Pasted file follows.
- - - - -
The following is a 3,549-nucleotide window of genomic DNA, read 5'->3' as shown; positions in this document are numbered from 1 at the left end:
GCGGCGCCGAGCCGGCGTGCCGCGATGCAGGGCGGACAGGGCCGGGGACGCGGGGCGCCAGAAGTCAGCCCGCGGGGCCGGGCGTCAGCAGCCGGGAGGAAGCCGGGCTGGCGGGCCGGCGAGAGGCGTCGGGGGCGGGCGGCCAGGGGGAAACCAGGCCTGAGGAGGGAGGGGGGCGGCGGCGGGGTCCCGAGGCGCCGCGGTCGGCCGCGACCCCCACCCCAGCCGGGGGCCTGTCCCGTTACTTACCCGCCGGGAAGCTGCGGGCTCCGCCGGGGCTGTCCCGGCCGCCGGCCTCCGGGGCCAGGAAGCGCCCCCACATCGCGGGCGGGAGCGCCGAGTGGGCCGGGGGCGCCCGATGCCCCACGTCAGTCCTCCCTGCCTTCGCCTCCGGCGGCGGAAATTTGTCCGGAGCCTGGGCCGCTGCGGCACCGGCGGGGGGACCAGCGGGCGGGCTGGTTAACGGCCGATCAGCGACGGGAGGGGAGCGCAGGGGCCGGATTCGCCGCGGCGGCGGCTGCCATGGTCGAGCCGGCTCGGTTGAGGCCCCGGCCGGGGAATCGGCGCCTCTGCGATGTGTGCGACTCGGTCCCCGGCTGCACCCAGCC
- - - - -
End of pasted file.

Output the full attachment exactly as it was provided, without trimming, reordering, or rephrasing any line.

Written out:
The following is a 3,549-nucleotide window of genomic DNA, read 5'->3' as shown; positions in this document are numbered from 1 at the left end:
GCGGCGCCGAGCCGGCGTGCCGCGATGCAGGGCGGACAGGGCCGGGGACGCGGGGCGCCAGAAGTCAGCCCGCGGGGCCGGGCGTCAGCAGCCGGGAGGAAGCCGGGCTGGCGGGCCGGCGAGAGGCGTCGGGGGCGGGCGGCCAGGGGGAAACCAGGCCTGAGGAGGGAGGGGGGCGGCGGCGGGGTCCCGAGGCGCCGCGGTCGGCCGCGACCCCCACCCCAGCCGGGGGCCTGTCCCGTTACTTACCCGCCGGGAAGCTGCGGGCTCCGCCGGGGCTGTCCCGGCCGCCGGCCTCCGGGGCCAGGAAGCGCCCCCACATCGCGGGCGGGAGCGCCGAGTGGGCCGGGGGCGCCCGATGCCCCACGTCAGTCCTCCCTGCCTTCGCCTCCGGCGGCGGAAATTTGTCCGGAGCCTGGGCCGCTGCGGCACCGGCGGGGGGACCAGCGGGCGGGCTGGTTAACGGCCGATCAGCGACGGGAGGGGAGCGCAGGGGCCGGATTCGCCGCGGCGGCGGCTGCCATGGTCGAGCCGGCTCGGTTGAGGCCCCGGCCGGGGAATCGGCGCCTCTGCGATGTGTGCGACTCGGTCCCCGGCTGCACCCAGCC